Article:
History of banking
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The history of banking refers to the development of banks and banking throughout history, with banking defined by contemporary sources as an organization which provides facilities for acceptance of deposits and provision of loans.
The history begins with the first prototype banks of merchants of the ancient world, which made grain loans to farmers and traders who carried goods between cities. This began around 2000 BC in Assyria and Babylonia. Later, in ancient Greece and during the Roman Empire, lenders based in temples made loans and added two important innovations: they accepted deposits and changed money. Archaeology from this period in ancient China and India also shows evidence of money lending activity.
Many histories position the crucial historical development of a banking system to medieval and Renaissance Italy and particularly the affluent cities of Florence, Venice and Genoa. The Bardi and Peruzzi families dominated banking in 14th century Florence, establishing branches in many other parts of Europe. The most famous Italian bank was the Medicibank, established by Giovanni Medici in 1397. The oldest bank still in existence is Banca Monte dei Paschi di Siena, headquartered in Siena, Italy, which has been operating continuously since 1472.
The development of banking spread from northern Italy throughout the Holy Roman Empire, and in the 15th and 16th century to northern Europe. This was followed by a number of important innovations that took place in Amsterdam during the Dutch Republic in the 17th century, and in London in the 18th century. During the 20th century, developments in telecommunications and computing caused major changes to banks’ operations and let banks dramatically increase in size and geographic spread. The financial crisis of 2007–2008 caused many bank failures, including some of the world’s largest banks, and provoked much debate about bank regulation.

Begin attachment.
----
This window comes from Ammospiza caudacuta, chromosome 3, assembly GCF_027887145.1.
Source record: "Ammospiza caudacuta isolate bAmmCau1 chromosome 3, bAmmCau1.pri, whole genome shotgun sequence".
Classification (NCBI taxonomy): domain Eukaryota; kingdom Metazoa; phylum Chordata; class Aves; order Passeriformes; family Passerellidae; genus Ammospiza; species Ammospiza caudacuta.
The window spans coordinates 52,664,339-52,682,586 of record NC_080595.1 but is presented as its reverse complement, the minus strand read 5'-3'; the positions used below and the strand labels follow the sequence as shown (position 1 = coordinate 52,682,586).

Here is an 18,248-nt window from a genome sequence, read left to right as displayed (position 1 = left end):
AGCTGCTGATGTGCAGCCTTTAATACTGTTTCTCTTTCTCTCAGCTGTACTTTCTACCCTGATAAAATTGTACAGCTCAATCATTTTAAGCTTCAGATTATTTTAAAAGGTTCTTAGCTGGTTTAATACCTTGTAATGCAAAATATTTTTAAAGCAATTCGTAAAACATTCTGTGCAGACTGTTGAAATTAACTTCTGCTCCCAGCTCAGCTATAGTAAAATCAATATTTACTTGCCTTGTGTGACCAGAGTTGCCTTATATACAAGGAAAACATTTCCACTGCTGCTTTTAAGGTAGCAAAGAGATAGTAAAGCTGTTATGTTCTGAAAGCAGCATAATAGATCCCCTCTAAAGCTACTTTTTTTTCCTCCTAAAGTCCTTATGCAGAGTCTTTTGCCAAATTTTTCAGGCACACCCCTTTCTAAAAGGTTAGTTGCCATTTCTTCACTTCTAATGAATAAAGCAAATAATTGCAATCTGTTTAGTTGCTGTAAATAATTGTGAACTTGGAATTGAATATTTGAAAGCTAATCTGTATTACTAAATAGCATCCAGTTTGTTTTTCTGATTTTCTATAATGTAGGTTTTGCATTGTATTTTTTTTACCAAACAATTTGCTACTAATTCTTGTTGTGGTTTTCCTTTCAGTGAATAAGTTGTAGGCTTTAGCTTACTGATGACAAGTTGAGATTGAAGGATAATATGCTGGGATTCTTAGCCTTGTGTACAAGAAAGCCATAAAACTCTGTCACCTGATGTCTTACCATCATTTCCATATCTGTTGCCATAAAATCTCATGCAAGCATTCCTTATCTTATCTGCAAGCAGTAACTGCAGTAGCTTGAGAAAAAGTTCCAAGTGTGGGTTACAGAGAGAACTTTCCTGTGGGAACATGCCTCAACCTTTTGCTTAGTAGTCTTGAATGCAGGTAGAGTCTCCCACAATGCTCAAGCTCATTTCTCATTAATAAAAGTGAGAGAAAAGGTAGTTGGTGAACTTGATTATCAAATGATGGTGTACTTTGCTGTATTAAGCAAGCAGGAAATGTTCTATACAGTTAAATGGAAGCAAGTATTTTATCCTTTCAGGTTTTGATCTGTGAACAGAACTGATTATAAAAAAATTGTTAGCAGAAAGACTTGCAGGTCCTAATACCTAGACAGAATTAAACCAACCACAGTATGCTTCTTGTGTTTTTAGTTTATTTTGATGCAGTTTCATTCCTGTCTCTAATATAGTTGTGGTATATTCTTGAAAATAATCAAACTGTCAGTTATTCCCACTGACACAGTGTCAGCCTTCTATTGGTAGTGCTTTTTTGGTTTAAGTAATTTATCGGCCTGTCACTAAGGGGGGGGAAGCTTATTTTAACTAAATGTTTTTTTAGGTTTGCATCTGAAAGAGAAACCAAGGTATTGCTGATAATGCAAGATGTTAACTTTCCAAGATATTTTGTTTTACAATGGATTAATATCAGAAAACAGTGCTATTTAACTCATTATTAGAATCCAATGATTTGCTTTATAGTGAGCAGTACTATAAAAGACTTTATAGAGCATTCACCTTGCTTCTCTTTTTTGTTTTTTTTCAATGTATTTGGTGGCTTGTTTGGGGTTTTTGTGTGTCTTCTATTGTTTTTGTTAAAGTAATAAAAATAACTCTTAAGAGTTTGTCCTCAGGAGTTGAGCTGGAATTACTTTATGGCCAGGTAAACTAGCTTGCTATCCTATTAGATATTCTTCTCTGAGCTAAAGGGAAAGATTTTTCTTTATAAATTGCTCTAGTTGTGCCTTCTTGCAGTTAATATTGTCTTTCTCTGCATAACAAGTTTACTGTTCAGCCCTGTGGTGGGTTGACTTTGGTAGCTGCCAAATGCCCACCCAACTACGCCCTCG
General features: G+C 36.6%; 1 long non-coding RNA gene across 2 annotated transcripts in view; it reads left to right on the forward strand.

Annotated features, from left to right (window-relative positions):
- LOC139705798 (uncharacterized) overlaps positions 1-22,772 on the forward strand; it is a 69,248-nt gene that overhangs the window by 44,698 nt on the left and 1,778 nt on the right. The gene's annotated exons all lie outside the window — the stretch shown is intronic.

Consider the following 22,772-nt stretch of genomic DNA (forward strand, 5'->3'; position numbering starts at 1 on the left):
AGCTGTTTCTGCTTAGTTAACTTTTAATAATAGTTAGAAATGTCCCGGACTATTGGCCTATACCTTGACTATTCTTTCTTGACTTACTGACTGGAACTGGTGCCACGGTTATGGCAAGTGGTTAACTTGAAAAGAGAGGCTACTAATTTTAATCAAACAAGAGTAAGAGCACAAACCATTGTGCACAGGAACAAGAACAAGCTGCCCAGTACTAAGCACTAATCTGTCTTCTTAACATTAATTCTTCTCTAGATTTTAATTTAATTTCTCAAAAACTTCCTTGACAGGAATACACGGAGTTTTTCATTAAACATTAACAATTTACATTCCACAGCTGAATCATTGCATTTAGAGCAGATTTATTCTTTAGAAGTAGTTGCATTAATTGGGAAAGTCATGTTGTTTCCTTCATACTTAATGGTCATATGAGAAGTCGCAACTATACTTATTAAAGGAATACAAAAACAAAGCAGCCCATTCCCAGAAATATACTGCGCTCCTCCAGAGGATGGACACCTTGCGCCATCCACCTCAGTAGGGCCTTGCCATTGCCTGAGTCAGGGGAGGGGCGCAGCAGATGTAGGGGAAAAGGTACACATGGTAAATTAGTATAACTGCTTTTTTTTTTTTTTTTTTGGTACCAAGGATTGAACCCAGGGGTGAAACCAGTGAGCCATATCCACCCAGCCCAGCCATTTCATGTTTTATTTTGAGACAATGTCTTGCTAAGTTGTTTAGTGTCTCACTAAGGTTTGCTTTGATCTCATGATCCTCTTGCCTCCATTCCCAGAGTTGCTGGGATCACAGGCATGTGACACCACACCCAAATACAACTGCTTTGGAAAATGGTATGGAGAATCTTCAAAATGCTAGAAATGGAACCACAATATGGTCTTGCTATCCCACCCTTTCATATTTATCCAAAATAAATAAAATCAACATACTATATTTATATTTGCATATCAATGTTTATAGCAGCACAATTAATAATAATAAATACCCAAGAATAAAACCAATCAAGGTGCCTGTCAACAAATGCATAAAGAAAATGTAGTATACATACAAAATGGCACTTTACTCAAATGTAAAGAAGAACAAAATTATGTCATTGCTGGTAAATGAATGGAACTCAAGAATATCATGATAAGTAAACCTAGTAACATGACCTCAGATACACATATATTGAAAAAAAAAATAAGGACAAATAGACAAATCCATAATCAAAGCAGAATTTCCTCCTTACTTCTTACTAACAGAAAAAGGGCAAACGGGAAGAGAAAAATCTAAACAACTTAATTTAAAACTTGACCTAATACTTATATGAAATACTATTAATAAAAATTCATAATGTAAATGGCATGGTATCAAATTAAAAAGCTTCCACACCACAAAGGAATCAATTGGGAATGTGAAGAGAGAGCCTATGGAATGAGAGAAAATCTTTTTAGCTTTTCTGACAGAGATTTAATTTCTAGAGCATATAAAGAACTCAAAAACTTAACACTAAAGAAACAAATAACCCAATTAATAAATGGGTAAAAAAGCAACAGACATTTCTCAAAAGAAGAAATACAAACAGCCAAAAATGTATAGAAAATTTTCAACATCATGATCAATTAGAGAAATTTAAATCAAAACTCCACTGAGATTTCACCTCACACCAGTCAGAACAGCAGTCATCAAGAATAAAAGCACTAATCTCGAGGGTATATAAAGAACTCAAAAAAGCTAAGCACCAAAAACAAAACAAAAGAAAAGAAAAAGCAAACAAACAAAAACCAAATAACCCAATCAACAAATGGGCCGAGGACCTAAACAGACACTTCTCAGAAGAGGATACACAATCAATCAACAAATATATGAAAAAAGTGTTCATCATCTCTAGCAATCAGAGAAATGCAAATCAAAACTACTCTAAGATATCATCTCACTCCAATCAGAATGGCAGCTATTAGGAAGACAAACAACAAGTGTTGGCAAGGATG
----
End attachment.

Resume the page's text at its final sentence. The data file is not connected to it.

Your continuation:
- 1Ancient precedents
- 2Earliest forms of banking
- 3Religious restrictions on interest
- 4Medieval Europe
- 515th–17th centuries – Expansion
- 617th–19th centuries – The emergence of modern banking
- 720th century
- 821st century
- 9Major events in banking history
- 10See also
- 12Further reading
- 13External links
More stable economic relations were brought about with a change in socio-economic conditions from a reliance on hunting and gathering of foods to agricultural practice, during periods beginning sometime after 12,000 BC, at approximately 10,000 years ago in the Fertile Crescent, in northern China about 9,500 years ago, about 5,500 years ago in Mexico and approximately 4,500 in the eastern parts of the United States.
The history of banking is intertwined with the history of money. Ancient types of money known as grain-money and food cattle-money were used from a time of around at least 9000 BC, as two of the earliest things understood as things to be made use of for the purposes of barter (Davies).
Anatolian obsidian as a raw material for Stone Age tools was being distributed from as early as about 12,500 B.C., the occurrence of an organized trade was current during the 9th millennium (Cauvin;Chataigner 1989). Within Sardinia, which was the location of one of the four main sites for sourcing the material deposits of obsidian within the Mediterranean, trade using obsidian was replaced during the 3rd millennia by trade instead of copper and silver.
Objects used for record keeping, “bulla” and tokens, have been recovered from within Near East excavations, dated to a period beginning 8000 B.C.E and ending 1500 B.C.E., as records of the counting of agricultural produce. Commencing in the late fourth millennia mnemonic symbols were in use by members of temples and palaces to serve to record stocks of produce. Types of records accounting for trade exchanges of payments were being made firstly about 3200. A very early writing on clay tablet called the Code of Hammurabi, refers to the regulation of a banking activity of sorts within the civilization (Armstrong) of an era which dates to ca. 1700 BCE, banking was well enough developed to justify laws governing banking operations.[nb 1] Later during the Achaemenid Empire (after 646 BC.), further evidence is found of banking practices in the Mesopotamia region.